The next day was an “activity day”. Victoria Falls is the adventure capital of Africa, just like Queenstown is to New Zealand. There seem to be a guhzillion extreme activities that you can choose if you’re feeling the need for adrenaline. Parker and I were hankering for some adrenaline, so he chose a 450 meter zip line over the Zambezi river Gorge, I chose to Bungee Jump off of the Victoria Falls bridge, and Griffin chose the Zambizi river tour later that evening, preferring to see more animals. Mom chose to chill out and take the river tour that night. At 9:00am Parker and I headed over to the Wild Horizons adventure area, that featured a sky swing, an abseil, a flying fox, and a zip line. The Zip Line “launch platform” is on a cliff hovering 100 meters above the Zambezi river, and the cable extends from this platform to the other side of the canyon 450 meters away. Parker had strapped into a climbing harness and now dangled underneath. “Three – Two – One” and away he went, shooting down the wire at a speed better than 100kmph all the way across the river. After reaching the other side, parker started sliding back to the low point in the wire that hovered about 50 meters above the river. Parker hung there for 5 minutes or so while a local slid down the line to tow him back to the “launch platform”. Parker loved it. It was a thrill and unbelievably beautiful. Yes, I tried it too, and it was a rush. From here, legs still shaking, Parker and I walked to the Zambia border crossing at the Victoria Falls Bridge. We had to get our passports stamped just to make the bungee jump. We walked between semi trucks that were lined up for 1km just to clear customs unto Zambia. We arrived, I weighed in, and we proceeded to the jump platform in the middle of the bridge perched 120 meters above the Zambezi. The folks at the platform strapped me up, gave me some tips, walked me to the edge, and then yelled five, four, three, two, one “Bungee!” I leapt out, looking at the horizon, in a nice little swan dive. As gravity pulled me down toward the river, I could feel spray in my face from the falls and I could see the river approaching. With my arms outstretched, I free fell for four second before the Bungee stretched to stop me from going in the water. I felt like I was flying. After the bungee stretched to it’s end, I was whipped back toward the bridge, where I bounced and dangled until someone hooked me up to a cable that pulled me back up. I was pumped. This was one of the biggest adrenalin rushes I’ve ever had. I did buy the pictures and the video. Turns out that watching the video was actually scarier than the jump itself.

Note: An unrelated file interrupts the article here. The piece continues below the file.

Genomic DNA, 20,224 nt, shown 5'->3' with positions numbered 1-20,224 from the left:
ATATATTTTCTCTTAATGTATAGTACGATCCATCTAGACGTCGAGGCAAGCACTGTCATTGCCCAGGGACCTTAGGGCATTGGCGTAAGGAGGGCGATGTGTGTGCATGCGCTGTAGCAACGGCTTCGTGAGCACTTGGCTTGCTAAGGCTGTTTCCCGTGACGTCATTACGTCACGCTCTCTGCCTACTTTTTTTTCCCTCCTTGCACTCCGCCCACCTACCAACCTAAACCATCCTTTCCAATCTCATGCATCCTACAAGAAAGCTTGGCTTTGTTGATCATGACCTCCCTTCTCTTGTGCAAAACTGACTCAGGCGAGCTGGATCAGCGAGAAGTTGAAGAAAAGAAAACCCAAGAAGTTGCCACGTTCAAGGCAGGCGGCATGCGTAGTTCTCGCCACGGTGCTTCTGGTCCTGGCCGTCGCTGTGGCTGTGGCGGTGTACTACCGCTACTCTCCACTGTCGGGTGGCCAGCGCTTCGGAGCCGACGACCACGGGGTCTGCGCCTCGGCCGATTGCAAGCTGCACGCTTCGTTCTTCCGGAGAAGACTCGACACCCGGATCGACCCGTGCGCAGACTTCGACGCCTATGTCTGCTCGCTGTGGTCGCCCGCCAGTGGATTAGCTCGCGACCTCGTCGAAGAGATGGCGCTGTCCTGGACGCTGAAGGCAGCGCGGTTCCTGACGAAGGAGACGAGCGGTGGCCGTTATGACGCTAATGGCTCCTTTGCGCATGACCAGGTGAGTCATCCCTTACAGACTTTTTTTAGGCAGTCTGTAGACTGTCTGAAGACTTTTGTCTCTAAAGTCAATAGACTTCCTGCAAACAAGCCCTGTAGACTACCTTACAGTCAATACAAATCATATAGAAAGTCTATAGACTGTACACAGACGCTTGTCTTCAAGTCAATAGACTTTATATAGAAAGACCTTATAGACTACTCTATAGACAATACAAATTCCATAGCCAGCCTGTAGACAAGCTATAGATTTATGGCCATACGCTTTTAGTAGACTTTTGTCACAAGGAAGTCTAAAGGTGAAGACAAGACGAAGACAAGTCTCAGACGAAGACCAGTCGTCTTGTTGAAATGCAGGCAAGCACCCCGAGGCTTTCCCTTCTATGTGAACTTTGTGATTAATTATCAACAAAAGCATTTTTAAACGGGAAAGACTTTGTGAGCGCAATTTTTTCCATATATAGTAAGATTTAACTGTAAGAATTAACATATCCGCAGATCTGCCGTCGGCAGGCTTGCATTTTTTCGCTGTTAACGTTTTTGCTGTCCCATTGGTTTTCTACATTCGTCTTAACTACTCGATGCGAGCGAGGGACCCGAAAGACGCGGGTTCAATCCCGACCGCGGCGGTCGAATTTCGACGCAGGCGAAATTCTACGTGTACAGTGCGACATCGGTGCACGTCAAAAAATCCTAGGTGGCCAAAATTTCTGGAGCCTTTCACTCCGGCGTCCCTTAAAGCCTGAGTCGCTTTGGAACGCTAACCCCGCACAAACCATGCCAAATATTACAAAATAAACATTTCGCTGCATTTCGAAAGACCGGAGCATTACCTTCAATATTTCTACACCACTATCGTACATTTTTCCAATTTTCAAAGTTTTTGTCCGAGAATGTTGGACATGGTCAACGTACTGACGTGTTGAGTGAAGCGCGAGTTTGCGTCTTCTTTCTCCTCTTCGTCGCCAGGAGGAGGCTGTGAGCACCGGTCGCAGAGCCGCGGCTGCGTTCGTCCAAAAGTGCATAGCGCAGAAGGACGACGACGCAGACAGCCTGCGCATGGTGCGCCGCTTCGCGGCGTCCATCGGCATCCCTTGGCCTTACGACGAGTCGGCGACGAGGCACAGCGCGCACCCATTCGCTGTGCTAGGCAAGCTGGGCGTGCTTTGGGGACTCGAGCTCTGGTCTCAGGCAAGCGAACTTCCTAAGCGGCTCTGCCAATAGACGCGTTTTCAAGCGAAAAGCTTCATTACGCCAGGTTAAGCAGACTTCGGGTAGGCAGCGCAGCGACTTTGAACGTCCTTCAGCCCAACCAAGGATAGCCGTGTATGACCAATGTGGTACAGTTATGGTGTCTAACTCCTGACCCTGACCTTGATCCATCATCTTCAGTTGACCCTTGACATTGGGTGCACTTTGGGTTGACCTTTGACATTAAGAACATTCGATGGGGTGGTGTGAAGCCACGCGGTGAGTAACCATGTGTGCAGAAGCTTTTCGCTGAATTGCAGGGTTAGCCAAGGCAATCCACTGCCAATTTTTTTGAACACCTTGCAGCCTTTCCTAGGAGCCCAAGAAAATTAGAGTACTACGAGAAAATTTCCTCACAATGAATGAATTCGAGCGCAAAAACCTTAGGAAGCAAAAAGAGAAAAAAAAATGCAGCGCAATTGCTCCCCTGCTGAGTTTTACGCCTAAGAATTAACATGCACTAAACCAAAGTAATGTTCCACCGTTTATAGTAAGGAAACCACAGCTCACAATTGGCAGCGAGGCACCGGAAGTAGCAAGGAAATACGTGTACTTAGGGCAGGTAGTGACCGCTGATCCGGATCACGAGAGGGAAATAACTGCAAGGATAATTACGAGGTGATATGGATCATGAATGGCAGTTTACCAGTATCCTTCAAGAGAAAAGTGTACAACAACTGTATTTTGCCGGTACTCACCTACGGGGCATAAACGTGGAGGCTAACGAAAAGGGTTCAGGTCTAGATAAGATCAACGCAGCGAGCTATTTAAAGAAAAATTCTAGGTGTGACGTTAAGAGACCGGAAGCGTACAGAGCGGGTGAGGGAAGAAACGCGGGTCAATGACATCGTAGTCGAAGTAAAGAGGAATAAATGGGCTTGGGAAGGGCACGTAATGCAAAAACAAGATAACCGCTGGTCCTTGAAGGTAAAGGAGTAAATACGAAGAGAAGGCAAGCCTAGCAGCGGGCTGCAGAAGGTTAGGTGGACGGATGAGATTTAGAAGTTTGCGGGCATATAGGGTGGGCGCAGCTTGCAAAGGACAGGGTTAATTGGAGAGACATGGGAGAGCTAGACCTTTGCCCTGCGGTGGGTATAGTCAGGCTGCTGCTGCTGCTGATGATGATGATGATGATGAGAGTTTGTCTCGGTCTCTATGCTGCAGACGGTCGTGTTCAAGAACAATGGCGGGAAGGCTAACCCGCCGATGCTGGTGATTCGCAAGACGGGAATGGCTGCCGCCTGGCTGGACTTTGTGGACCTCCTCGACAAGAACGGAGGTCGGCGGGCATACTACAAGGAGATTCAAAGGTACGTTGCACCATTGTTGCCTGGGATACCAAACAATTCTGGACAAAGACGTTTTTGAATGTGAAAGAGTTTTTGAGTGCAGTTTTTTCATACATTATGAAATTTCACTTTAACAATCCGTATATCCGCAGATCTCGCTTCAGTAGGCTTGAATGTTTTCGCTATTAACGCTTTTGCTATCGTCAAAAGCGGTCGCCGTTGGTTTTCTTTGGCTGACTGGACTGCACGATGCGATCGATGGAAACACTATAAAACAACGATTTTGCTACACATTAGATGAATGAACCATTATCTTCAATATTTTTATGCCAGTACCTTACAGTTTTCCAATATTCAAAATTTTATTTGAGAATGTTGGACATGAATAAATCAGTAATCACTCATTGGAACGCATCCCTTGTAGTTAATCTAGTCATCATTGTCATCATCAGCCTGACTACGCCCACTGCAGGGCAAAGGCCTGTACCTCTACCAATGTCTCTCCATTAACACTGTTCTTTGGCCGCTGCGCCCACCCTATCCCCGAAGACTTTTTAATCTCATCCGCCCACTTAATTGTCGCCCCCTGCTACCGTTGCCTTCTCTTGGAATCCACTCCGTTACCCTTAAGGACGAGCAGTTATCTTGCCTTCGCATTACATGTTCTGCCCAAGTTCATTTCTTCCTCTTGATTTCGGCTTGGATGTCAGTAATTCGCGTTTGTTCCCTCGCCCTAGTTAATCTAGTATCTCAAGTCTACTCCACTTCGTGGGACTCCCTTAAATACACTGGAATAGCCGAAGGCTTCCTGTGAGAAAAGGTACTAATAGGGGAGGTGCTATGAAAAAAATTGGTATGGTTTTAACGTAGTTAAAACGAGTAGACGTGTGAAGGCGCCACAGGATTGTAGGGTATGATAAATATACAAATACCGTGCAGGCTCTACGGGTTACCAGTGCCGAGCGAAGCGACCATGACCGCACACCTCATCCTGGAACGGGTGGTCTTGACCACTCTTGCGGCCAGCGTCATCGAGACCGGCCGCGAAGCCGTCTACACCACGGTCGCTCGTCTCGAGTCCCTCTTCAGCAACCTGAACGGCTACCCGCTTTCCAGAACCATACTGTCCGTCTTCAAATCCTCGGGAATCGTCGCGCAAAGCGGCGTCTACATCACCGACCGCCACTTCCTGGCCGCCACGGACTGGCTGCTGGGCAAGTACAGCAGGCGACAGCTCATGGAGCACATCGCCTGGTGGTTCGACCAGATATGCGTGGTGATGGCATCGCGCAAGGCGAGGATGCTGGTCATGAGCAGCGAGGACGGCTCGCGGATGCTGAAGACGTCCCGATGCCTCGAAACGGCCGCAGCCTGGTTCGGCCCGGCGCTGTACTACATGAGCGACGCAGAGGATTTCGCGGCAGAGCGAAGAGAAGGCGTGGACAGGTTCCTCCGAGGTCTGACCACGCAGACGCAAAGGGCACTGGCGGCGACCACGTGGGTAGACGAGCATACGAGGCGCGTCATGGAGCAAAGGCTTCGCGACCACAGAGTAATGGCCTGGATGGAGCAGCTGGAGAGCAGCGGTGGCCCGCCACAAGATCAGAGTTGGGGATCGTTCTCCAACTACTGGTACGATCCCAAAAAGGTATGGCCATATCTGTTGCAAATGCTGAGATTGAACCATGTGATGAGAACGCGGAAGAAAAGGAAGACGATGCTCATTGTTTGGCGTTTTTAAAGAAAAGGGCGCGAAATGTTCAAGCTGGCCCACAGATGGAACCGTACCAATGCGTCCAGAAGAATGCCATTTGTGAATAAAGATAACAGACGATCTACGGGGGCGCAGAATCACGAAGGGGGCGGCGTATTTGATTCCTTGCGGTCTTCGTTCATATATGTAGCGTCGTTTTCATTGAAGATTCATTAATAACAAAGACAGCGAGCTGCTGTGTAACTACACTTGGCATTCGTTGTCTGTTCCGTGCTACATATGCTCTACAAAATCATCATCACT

The Zambezi River Cruise was amazingly beautiful. We left at at 4:00 from the hotel and didn’t get to the boat until 4:30. All drinks were free and there were a group of French Tourists on board already taking advantage of this . We met their guide, a young man named Waldo who as an absolute blast, spoke perfect English and French along with the local language and dialects. We talked a great deal about the local political climate and other things. We cruised the River above the falls until sunset and drank in some of the most beautiful sunsets you can imagine. Better than this, we spotted a bunch of Hippos and hung out with them, watching Moms and babies keeping cool in the flowing river. We saw gorgeous birds and a crocodile or two as well. We were told that we might see hippos, but don’t expect much. Our expectations were exceeded, and we floated only 20 feet or so from the big river horses. What a terrific way top end our stay at Victoria Falls.

Victoria Falls, as beautiful as it is, is unfortunately a fantasy island in the middle of a sea of thorny issues. Zimbabwe, it seems is in deep trouble. The inflation rate is 26,000 (yes thousand) percent. Unemployment hovers around 75%. The currency is worthless, (which we saw in our $1billionZD check for dinner) and the locals are paid in this worthless stuff. People are starving in Zimbabwe and the few folks who are working, are taking care of their extended families and sometimes friends. We talked to one man who had 15 people staying in his house. They were all broke, and many were starving before the were taken in. We heard from many people how one man, Robert Mugabe, has single handedly ruined the country. The once strong and respected leader has let the country collapse into a malaise. Yet there is a strong sense of hope. Elections will take place in the beginning of April and everyone we talked with was wishing that Robert Mugabe steps aside, so the country can start anew. Folks who haven’t ever voted, are voting. The Zimbabweans we talked with felt strongly that if the election doesn’t unseat Mugabe, there will be a forcible removal. In either case, folks felt it would be another 10 years before Zimbabwe will return to the position it enjoyed only ten years ago as a prosperous, stable and respected African Nation. With that said, the people at Victoria Falls were optimistic about the future and they would want you to come, visit and enjoy one of the Seven Wonders of the World. But…. please, pay in American Dollars.

Posted by Blakei 11:45 Archived in Zimbabwe Tagged family_travel Comments (1)